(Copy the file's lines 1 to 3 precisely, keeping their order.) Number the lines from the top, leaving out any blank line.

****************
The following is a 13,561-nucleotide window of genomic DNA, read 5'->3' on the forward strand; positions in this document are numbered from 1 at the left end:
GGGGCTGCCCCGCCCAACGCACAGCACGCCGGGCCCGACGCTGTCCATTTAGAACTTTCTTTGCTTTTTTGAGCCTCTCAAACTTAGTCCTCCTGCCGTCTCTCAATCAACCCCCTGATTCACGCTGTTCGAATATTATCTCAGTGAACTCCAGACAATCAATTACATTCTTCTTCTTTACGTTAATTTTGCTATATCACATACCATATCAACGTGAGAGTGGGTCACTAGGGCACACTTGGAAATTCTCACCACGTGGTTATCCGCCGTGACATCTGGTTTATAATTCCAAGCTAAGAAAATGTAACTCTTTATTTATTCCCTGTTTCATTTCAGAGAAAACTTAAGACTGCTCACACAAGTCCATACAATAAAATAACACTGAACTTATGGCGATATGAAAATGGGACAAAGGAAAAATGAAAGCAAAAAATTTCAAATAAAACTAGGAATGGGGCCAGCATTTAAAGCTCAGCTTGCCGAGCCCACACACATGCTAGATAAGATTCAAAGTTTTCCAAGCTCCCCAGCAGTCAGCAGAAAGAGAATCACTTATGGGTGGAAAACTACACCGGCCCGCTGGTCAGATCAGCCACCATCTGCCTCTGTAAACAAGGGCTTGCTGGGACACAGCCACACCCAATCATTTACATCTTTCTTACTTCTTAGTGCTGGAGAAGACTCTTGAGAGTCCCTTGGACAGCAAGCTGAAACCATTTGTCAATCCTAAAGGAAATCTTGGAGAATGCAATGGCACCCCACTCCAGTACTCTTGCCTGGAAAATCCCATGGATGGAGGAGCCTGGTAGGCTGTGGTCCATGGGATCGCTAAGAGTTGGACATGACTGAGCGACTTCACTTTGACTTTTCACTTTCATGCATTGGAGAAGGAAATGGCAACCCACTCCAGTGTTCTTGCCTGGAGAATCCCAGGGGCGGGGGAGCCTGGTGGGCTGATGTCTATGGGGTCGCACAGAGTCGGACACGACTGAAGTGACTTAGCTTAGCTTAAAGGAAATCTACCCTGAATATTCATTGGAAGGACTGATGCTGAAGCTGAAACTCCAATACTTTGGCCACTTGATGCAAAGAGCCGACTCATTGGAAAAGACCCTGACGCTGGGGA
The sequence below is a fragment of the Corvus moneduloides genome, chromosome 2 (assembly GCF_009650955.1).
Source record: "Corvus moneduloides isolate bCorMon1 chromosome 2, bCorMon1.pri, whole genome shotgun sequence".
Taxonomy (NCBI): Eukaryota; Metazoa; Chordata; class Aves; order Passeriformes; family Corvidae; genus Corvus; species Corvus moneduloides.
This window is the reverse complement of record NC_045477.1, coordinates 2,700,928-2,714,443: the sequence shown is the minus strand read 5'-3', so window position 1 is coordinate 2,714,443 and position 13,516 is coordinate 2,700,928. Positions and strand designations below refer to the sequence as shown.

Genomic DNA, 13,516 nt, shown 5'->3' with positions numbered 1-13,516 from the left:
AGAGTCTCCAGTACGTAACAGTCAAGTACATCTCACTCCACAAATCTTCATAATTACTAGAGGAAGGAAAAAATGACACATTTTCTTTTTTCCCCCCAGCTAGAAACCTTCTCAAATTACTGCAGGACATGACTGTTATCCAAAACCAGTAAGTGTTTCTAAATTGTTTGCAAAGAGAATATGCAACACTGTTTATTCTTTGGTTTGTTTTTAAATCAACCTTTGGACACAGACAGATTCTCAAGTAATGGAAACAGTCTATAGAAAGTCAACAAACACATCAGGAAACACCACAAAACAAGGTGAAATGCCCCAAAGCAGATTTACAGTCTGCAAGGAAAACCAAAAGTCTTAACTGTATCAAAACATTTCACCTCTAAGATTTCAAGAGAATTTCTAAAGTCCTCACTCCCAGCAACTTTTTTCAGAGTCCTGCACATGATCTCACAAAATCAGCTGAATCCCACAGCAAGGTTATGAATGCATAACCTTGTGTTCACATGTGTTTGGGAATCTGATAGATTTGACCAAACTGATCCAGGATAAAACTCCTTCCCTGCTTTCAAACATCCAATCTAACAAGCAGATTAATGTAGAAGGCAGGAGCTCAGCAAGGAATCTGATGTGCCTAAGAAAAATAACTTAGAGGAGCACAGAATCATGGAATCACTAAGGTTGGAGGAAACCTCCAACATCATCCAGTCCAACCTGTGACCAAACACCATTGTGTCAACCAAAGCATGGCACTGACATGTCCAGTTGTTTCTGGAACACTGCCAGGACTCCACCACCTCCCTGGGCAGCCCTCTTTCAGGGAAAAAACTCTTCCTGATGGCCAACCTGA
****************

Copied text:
The following is a 13,561-nucleotide window of genomic DNA, read 5'->3' on the forward strand; positions in this document are numbered from 1 at the left end:
GGGGCTGCCCCGCCCAACGCACAGCACGCCGGGCCCGACGCTGTCCATTTAGAACTTTCTTTGCTTTTTTGAGCCTCTCAAACTTAGTCCTCCTGCCGTCTCTCAATCAACCCCCTGATTCACGCTGTTCGAATATTATCTCAGTGAACTCCAGACAATCAATTACATTCTTCTTCTTTACGTTAATTTTGCTATATCACATACCATATCAACGTGAGAGTGGGTCACTAGGGCACACTTGGAAATTCTCACCACGTGGTTATCCGCCGTGACATCTGGTTTATAATTCCAAGCTAAGAAAATGTAACTCTTTATTTATTCCCTGTTTCATTTCAGAGAAAACTTAAGACTGCTCACACAAGTCCATACAATAAAATAACACTGAACTTATGGCGATATGAAAATGGGACAAAGGAAAAATGAAAGCAAAAAATTTCAAATAAAACTAGGAATGGGGCCAGCATTTAAAGCTCAGCTTGCCGAGCCCACACACATGCTAGATAAGATTCAAAGTTTTCCAAGCTCCCCAGCAGTCAGCAGAAAGAGAATCACTTATGGGTGGAAAACTACACCGGCCCGCTGGTCAGATCAGCCACCATCTGCCTCTGTAAACAAGGGCTTGCTGGGACACAGCCACACCCAATCATTTACATCTTTCTTACTTCTTAGTGCTGGAGAAGACTCTTGAGAGTCCCTTGGACAGCAAGCTGAAACCATTTGTCAATCCTAAAGGAAATCTTGGAGAATGCAATGGCACCCCACTCCAGTACTCTTGCCTGGAAAATCCCATGGATGGAGGAGCCTGGTAGGCTGTGGTCCATGGGATCGCTAAGAGTTGGACATGACTGAGCGACTTCACTTTGACTTTTCACTTTCATGCATTGGAGAAGGAAATGGCAACCCACTCCAGTGTTCTTGCCTGGAGAATCCCAGGGGCGGGGGAGCCTGGTGGGCTGATGTCTATGGGGTCGCACAGAGTCGGACACGACTGAAGTGACTTAGCTTAGCTTAAAGGAAATCTACCCTGAATATTCATTGGAAGGACTGATGCTGAAGCTGAAACTCCAATACTTTGGCCACTTGATGCAAAGAGCCGACTCATTGGAAAAGACCCTGACGCTGGGGA
The sequence below is a fragment of the Corvus moneduloides genome, chromosome 2 (assembly GCF_009650955.1).